How Tyson Fury is remembered by posterity will largely be defined by how he performs in the ring against Wladimir Klitschko. But Fury already has a fitting epitaph, whether he beats Klitschko or not: "His greatest triumph was to stand out as a genuinely strange man in the strangest of sports."
Every once in a while, following another outbreak of boxing madness, I receive a text from a journalist friend, simply stating: "I think now we can safely say that we have seen it all." And every time he's wrong.
Wednesday's news conference began with the master of ceremonies welcoming the assembled media "to this rather tranquil part of west London". Five minutes later, Fury, dressed as Batman, was rolling about on the floor with a man dressed as The Joker.
Klitschko glowered and then he smirked. But only, you suspected, because he didn't want to come across as a bit of a killjoy.
The Ukrainian must think all British boxers are a few bricks shy of a load. First there was David Haye, who was fond of wearing a T-shirt which showed him holding the severed heads of Wladimir and his older brother Vitali.
Then there was Dereck Chisora, who slapped Vitali at the weigh-in before they fought in Munich in 2012, spat in Wladimir's face in the ring and brawled with Haye at the post-fight news conference. "British boxers are very special," said Wladimir on Wednesday, choosing his words carefully.
But the most telling insights into boxing often arrive when the cameras are off. Twenty minutes after ranting and raving on the dais, Fury was cool as a cucumber in an adjacent room. Asked where the Batman idea came from, Fury replied: "Who knows? But if that doesn't sell tickets, I don't know what will."
And while Klitschko was happy to ruminate on the reasons for Fury's peculiar behaviour - insecurity and schizophrenia were just two of his theories - he has been in boxing long enough to know that peculiar behaviour, whether it be slapping and spitting or dressing up as Batman, keeps the tills ringing. BAM! KAPOW! KERCHING!
"Sometimes I wonder what's going on with these guys," said the 39-year-old, who will defend his WBA, IBF and WBO heavyweight titles against Fury in Dusseldorf later this year. "It's weird. On the other hand it's entertaining, about the selling of tickets. It's better than opponents always saying: 'Thank you Wladimir for giving me this chance to fight for your title.'"
In truth, Fury's decision to dress up as Batman was harmless fun. Not to everyone's taste - the kind of stuff that made you want to swallow your own fist in embarrassment - but harmless nonetheless. Less palatable was the flagrant disrespect shown by Fury to a man who has been a great ambassador to the sport for the best part of two decades.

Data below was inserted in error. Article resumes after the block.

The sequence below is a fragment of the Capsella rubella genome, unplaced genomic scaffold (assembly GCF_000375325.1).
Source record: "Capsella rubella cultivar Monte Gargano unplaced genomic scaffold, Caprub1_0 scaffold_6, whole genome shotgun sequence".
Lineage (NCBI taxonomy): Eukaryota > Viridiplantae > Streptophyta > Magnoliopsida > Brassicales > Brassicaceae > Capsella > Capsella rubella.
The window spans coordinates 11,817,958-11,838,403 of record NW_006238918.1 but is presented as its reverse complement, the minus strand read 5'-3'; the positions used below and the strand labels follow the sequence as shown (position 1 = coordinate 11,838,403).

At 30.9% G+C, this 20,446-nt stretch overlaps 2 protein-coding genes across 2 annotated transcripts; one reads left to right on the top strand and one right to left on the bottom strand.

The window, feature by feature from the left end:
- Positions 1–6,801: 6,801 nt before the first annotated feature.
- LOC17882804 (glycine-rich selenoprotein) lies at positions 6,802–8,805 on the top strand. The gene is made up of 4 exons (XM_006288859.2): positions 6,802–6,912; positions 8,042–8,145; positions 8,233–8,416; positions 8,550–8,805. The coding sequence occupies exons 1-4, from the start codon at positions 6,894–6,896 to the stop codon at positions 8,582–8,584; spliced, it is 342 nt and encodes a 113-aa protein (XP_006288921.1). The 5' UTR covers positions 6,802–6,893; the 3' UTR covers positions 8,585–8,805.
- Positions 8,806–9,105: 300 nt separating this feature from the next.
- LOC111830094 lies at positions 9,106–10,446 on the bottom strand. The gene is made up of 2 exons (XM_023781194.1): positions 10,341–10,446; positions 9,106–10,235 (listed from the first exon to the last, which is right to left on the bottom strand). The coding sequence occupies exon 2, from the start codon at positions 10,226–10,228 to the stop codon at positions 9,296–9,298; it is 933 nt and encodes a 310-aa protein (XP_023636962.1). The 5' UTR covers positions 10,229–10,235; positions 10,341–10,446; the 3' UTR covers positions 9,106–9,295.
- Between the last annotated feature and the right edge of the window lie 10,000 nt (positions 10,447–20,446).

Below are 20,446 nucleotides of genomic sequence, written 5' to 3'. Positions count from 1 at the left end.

Klitschko won a gold medal at the 1996 Olympics and has won 64 of his 67 professional contests, 53 of them by knockout. Nobody has beaten him since American Lamon Brewster knocked him out in 2004.
Klitschko is polite, speaks four languages, has a PhD and has done much good work for charities across the globe. Yet on Wednesday, Fury swore at him, called him boring and mocked his speech (although, ironically, Fury's Ukrainian accent sounded more like Peter Sellers impersonating an Indian).
Throw in Fury's father, John, and his retinue of friends, who spent the entire news conference goading their superhero on - if you will pardon the pun - and it all made for a rather unedifying spectacle.
|Tale of the tape|
|Tyson Fury||Wladimir Klitschko|
|6ft 9in (206cm)||Height||6ft 6in (198cm)|
|85in (216cm)||Reach||81in (206cm)|
A journalist from Ireland put it best: "Thank God he doesn't call himself Irish any more." Alas for the English journalists present, Fury, who does have Irish links, was born and bred in Manchester.
When it was put to him that Klitschko deserved more respect, Fury was unmoved: "This is the fight game. He's an adversary - why would I respect somebody who wants to beat me up?" Put like that, you can see his point.
Such behaviour demeans boxing, but boxing has been demeaning itself for years. Fury calling an opponent boring and dismissing his previous opponents as "peasants from Poland" isn't pleasant. But Muhammad Ali calling Joe Frazier an "Uncle Tom" and a "gorilla" was less excusable and far more hurtful.
Ali, of course, was blessed with superior delivery, so that even the most vicious barbs on paper sounded almost Wildean when spoken. As far as Klitschko is concerned, Fury is less Oscar Wilde and more like some nightmarish clown.
"I have some good friends who work in the circus," said Klitschko, when he was finally allowed to speak. "They can give you a job if you want?" Bizarrely, given what had gone before, this line seemed to rile Fury the most.
At other times, Klitschko spoke about Fury as if he was a difficult-to-control patient on a 1950s psychiatric ward. "Tyson Fury was visiting a doctor today and he got some treatment. That treatment will continue until he learns how to behave himself, respect others and become a better person. The final round of treatment will take place on 24 October. Then, I will make him eat his words."
Fury happily accepted Klitschko's diagnosis, if not the treatment. "I think he's right - I'm definitely a psychopath. And I hope he knows it." They both know it's not true. Fury is just playing one of boxing's strange games. A genuinely strange man, he plays it better than most.
This piece was written before the fight between Klitschko and Fury, originally scheduled for 24 October, was postponed because of the Ukrainian fighter's calf injury. It has since been rescheduled to take place in Dusseldorf on 28 November.